Extended deadline: CFP for Carceral Geography at the Chicago AAG 2015

***note deadline extended to 10th October***

Papers are invited, on diverse aspects of carceral geography, for the Association of American Geographers annual conference, to be held in Chicago in April 2015

Session organisers: Jennifer Turner (University of Leicester), Marie Hutton (University of Birmingham), and Dominique Moran (University of Birmingham)

Although prisons and criminal justice systems are integral parts of governance and techniques of governmentality, the geographical study of the prison and other confined or closed spaces is still relatively novel. The vibrant subdiscipline of carceral geography has already made substantial progress, has established useful and fruitful dialogues with cognate disciplines of criminology and prison sociology, and is attuned to issues of contemporary import such as hyperincarceration and the advance of the punitive state. It has also used the carceral context as a lens through which to view concepts with wider currency within contemporary and critical human geography. Thus far, it has made key contributions to debates within human geography over mobility, liminality, and embodiment, and it has increasingly found a wider audience, with geographical approaches to carceral space being taken up by and developed further within criminology and prison sociology. Carceral geography brings to the study of prisons and imprisonment an understanding of relational space, as encountered, performed and fluid. Rather than seeing prisons as spatially fixed and bounded containers for people and imprisonment practices, rolled out across Cartesian space through prison systems straightforwardly mappable in scale and distance, carceral geography has tended towards an interpretation of prisons as fluid, geographically-anchored sites of connections and relations, both connected to each other and articulated with wider social processes through and via mobile and embodied practices. Hence its focus on the experience, performance and mutability of prison space, the porous prison boundary, mobility within and between institutions, and the ways in which meanings and significations are manifest within fluid and ever-becoming carceral landscapes.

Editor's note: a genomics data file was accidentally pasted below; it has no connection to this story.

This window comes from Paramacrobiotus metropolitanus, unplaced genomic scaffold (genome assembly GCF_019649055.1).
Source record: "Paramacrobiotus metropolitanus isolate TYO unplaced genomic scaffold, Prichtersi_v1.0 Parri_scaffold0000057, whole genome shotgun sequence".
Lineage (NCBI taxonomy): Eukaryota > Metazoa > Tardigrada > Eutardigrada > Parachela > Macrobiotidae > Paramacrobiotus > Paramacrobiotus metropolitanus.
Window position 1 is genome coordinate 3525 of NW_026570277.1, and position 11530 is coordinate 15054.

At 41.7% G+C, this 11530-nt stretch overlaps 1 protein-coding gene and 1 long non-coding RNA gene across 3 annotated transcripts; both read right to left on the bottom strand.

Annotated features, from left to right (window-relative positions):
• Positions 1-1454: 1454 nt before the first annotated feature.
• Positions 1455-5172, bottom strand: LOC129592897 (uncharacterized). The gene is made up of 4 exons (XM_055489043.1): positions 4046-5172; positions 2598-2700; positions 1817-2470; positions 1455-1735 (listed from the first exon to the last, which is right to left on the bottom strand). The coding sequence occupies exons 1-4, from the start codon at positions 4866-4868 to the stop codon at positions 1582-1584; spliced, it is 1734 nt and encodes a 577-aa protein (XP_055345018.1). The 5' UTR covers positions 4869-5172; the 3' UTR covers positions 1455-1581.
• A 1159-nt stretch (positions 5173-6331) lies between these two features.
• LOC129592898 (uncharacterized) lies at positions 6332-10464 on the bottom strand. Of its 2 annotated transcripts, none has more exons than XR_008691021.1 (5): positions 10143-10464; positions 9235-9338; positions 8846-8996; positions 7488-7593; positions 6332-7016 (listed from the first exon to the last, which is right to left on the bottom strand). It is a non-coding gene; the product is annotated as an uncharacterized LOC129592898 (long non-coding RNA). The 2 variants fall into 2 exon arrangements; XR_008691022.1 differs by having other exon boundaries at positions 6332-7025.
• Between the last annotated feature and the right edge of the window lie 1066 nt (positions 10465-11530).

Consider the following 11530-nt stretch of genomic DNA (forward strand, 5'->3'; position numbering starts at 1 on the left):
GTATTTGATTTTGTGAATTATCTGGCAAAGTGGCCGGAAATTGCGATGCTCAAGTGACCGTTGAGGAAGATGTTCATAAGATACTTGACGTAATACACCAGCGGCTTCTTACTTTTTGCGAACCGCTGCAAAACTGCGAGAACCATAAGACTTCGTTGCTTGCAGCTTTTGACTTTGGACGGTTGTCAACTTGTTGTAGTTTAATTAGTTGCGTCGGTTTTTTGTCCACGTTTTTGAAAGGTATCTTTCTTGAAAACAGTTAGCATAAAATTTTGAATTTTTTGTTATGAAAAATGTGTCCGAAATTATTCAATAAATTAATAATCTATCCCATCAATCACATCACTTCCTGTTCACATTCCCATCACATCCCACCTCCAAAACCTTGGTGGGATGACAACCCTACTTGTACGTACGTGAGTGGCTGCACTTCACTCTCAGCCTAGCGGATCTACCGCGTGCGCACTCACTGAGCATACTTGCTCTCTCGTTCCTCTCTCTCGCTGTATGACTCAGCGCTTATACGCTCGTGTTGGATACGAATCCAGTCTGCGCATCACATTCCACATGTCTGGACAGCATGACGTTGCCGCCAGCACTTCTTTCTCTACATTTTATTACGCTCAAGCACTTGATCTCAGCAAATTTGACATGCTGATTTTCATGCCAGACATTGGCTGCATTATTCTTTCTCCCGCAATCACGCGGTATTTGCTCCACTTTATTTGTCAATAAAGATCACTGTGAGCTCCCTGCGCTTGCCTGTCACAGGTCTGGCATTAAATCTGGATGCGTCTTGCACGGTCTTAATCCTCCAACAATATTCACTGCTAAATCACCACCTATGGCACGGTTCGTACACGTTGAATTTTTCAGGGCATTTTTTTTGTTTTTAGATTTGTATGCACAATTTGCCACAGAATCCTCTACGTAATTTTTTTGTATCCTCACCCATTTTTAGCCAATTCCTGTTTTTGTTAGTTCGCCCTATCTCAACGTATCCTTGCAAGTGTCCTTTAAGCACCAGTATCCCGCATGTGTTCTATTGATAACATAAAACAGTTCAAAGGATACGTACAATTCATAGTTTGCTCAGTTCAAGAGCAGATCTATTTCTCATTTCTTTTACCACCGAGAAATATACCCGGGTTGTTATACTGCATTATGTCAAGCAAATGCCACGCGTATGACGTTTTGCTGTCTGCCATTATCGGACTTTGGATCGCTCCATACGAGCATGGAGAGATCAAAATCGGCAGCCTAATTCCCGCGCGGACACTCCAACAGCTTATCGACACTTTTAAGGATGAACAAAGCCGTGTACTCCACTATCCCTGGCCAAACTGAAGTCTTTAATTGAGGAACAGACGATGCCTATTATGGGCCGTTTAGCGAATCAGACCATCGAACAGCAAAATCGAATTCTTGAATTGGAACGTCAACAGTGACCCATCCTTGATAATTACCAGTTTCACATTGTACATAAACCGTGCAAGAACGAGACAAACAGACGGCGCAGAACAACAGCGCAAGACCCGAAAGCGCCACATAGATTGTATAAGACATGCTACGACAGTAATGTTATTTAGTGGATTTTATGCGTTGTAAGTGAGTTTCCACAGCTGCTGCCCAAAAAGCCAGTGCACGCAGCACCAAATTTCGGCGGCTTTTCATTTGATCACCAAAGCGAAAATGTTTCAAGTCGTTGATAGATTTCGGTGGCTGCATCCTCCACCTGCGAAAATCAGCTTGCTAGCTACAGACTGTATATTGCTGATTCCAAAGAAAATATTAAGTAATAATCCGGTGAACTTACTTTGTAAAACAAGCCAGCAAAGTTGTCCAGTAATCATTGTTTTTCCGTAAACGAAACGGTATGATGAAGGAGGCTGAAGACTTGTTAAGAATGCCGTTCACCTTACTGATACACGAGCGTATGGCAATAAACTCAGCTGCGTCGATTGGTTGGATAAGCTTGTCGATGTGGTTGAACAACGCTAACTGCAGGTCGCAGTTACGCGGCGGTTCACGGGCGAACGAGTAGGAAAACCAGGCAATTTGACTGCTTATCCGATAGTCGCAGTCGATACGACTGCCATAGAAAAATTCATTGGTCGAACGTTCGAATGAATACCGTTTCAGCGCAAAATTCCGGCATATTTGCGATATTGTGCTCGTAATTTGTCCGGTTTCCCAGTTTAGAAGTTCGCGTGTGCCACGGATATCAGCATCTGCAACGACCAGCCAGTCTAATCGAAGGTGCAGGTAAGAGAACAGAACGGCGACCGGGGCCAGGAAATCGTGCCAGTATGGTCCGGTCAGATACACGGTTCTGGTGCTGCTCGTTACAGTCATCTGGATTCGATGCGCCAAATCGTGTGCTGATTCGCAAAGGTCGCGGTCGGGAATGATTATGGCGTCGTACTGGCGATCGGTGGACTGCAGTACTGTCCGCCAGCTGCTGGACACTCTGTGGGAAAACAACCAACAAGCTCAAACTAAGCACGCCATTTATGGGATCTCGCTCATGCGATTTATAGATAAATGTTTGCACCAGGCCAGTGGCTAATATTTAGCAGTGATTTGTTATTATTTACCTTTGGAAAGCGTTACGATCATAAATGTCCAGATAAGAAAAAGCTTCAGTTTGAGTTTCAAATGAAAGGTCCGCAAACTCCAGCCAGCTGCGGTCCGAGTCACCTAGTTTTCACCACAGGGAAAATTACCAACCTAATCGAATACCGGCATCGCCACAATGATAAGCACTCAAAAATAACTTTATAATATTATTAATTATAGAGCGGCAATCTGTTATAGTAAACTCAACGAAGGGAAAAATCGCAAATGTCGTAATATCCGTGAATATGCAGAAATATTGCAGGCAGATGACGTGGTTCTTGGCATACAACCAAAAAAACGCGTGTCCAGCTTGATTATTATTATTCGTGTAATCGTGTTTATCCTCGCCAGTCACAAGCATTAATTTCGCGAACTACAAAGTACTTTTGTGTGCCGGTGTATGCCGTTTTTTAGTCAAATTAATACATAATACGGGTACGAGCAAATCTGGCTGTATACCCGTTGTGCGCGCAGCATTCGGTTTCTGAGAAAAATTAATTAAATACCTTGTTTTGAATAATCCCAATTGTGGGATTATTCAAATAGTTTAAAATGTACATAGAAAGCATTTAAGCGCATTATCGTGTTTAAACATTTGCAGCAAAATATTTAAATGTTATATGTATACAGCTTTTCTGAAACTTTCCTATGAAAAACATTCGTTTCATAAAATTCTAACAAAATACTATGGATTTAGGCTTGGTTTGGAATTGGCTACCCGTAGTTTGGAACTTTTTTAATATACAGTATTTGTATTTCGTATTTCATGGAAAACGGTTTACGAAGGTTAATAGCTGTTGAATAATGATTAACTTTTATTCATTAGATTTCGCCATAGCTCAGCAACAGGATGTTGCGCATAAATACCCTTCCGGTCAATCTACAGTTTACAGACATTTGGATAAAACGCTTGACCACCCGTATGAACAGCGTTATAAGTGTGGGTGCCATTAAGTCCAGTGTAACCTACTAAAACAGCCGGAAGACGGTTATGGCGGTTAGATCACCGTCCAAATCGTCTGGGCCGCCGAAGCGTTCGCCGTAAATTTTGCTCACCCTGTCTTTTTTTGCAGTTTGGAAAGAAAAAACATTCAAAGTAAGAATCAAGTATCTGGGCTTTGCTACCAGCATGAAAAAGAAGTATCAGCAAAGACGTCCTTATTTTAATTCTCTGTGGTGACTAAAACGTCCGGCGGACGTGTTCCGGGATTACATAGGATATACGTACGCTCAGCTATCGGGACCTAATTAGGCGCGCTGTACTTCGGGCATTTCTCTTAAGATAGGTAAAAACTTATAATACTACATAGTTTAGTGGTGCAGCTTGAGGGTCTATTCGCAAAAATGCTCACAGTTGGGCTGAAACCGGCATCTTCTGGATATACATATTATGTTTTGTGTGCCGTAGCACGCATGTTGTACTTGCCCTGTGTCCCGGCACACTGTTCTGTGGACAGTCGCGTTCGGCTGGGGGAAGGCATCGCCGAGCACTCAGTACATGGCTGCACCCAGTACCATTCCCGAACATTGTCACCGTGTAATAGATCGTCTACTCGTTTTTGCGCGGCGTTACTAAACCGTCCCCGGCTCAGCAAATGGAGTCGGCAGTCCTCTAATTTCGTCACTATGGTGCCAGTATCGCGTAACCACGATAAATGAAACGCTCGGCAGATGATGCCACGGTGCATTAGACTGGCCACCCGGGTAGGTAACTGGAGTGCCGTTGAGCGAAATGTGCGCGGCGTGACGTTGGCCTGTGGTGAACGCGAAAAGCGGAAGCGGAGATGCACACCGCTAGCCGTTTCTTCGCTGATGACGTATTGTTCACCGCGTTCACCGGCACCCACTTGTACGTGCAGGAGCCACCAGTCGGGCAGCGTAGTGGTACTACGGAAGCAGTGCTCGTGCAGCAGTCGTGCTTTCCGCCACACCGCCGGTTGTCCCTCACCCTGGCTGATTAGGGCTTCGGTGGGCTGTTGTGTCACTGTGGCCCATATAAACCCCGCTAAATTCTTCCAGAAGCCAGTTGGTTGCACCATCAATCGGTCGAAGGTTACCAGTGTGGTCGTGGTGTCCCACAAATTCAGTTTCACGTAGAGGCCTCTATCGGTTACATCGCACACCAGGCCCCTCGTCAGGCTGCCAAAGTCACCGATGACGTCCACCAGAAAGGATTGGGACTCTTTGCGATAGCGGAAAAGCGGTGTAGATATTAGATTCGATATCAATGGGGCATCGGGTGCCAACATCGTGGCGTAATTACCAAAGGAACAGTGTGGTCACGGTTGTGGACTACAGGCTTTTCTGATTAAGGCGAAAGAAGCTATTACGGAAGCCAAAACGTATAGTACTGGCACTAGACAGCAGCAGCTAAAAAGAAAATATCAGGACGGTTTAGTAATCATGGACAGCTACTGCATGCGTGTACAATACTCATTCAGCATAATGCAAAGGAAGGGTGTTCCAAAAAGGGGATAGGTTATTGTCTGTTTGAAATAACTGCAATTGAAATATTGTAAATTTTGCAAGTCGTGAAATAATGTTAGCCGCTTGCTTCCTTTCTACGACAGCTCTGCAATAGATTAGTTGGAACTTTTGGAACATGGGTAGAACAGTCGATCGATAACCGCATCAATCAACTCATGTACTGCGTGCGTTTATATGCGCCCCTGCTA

This session both invites contributions which reflect the development of carceral geography to date, and also those which suggest future developments – these could explore:
• the emergent discourse of criminological cartography;
• transdisciplinary synergies between carceral geography, law, psychology, and architectural studies;
• prison design and the lived experience of carceral spaces;
• affect and emotion;
• carceral TimeSpace;
• the embodied experience of incarceration;
• feminist and corporeal carceral geographies;
• theorisation of coerced, governmental or disciplined mobility;
• confluence with critical border studies;
• dialogue with architectural and cultural geographies;
• engagement with abolitionist praxis;
• notions of the purposes of imprisonment and the geographical and/or historical contexts in which these are socially constructed.